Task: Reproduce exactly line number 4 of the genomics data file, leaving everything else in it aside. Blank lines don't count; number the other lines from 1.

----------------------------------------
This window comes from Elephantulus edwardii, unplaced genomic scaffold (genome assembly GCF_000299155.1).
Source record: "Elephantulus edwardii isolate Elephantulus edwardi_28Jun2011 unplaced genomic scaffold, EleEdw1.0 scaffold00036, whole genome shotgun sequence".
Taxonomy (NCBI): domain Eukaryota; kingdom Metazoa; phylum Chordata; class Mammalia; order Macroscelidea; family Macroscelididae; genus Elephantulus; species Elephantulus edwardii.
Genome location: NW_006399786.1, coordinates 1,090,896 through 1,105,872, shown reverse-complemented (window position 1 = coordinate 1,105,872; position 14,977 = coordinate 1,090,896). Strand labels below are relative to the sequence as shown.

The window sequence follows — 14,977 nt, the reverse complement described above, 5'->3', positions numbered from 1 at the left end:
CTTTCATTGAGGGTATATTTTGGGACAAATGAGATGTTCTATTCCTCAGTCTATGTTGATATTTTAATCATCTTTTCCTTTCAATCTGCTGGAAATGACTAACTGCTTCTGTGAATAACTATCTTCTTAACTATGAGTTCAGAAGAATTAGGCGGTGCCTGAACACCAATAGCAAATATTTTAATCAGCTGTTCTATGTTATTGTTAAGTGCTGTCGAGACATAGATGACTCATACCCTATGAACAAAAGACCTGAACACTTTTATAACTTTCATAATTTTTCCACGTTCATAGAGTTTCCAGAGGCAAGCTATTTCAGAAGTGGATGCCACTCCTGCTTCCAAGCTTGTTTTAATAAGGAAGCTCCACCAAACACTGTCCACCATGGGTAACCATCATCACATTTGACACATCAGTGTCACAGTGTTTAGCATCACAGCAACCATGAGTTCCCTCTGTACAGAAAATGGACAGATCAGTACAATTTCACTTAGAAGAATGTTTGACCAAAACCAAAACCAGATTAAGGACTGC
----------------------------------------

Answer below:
Genome location: NW_006399786.1, coordinates 1,090,896 through 1,105,872, shown reverse-complemented (window position 1 = coordinate 1,105,872; position 14,977 = coordinate 1,090,896). Strand labels below are relative to the sequence as shown.